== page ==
8. The light emitting diode of claim 1, further including,
a first cladding layer formed between the first semiconductor layer and the active layer; and
a second cladding layer formed between the second semiconductor layer and the active layer.
9. The light emitting diode of claim 1, wherein the first semiconductor layer is an n-type semiconductor layer.
10. The light emitting diode of claim 1, wherein the second semiconductor layer is a p-type semiconductor layer.
11. A display apparatus comprising:
a light source including at least one light emitting diode of claim 1; and
a liquid crystal panel forming an image using light emitted from the light source.
12. The display apparatus of claim 11, wherein the light emitting diode has a rectangular section parallel to the layers of the light emitting diode.
13. The display apparatus of claim 12, wherein the rectangular section of the light emitting diode has a width to length ratio greater than or equal to about 1:3.
14. The display apparatus of claim 11, wherein the light emitting diode has a trapezoidal section parallel to the layers of the light emitting diode.
15. The display apparatus of claim 11, wherein the first and second reflective layers are formed of a metal or metallic material.
16. The display apparatus of claim 11, wherein the first and second reflective layers have a refractive index lower than a refractive index of the active layer.
17. The display apparatus of claim 11, wherein the first and second reflective layers are spaced apart from each other by a distance less than or equal to about 10 μm.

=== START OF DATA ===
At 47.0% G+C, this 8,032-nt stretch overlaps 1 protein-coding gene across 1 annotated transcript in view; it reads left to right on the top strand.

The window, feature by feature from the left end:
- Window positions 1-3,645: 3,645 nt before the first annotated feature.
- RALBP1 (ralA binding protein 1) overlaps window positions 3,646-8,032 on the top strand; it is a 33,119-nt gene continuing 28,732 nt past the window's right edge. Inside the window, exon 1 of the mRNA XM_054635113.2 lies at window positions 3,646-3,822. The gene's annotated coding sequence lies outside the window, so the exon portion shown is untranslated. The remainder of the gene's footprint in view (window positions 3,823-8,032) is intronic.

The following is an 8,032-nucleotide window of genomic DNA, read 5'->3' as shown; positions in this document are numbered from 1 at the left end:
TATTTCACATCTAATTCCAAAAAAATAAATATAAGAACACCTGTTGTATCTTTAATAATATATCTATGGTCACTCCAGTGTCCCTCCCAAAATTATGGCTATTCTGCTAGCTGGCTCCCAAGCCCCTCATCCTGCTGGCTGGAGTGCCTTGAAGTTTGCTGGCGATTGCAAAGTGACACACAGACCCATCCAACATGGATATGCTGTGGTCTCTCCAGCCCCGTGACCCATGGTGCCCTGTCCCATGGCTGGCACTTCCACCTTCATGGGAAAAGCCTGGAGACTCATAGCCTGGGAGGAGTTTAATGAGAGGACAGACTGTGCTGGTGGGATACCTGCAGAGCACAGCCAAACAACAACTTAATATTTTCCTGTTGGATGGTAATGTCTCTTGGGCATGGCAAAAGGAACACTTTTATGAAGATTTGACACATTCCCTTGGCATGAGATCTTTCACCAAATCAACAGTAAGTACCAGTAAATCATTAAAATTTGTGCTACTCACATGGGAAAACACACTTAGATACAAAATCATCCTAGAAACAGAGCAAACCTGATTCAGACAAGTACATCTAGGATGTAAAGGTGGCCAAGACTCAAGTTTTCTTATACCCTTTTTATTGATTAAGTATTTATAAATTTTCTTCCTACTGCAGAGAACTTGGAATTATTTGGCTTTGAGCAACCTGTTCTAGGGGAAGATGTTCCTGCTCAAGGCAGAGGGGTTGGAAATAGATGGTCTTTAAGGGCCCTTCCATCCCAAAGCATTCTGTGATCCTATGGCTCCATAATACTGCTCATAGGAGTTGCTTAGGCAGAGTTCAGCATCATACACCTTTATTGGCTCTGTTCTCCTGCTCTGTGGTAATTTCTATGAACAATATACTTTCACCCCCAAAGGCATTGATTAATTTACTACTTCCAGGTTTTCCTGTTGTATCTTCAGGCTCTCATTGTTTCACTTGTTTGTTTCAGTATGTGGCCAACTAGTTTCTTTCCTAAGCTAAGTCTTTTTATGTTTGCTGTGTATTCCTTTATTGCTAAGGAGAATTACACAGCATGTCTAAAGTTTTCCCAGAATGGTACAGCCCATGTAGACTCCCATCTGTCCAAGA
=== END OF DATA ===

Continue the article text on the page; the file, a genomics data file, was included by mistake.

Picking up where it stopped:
18. The display apparatus of claim 11, wherein the light emitting diode further includes,
a first cladding layer formed between the first semiconductor layer and the active layer; and
a second cladding layer formed between the second semiconductor layer and the active layer.
19. The display apparatus of claim 11, wherein the display apparatus is a liquid crystal display or a projection system.
20. The display apparatus of claim 11, wherein the first semiconductor layer is an n-type semiconductor layer.
21. The display apparatus of claim 11, wherein the second semiconductor layer is a p-type semiconductor layer.
Description
BACKGROUND Description of the Related Art

Light emitting diodes (LEDs) are becoming increasingly more popular because LEDs are relatively efficient and eco-friendly. For example, LEDs are more widely used as light sources for vehicles, display apparatuses, optical communication systems, and illumination apparatuses. However, because polarization characteristics of light are often used in such application fields, all light emitted from LEDs is not actually used, thereby decreasing optical efficiency. The use of polarization characteristics of light may be relatively important in display devices and/or optical communication systems using liquid crystal displays (LCDs).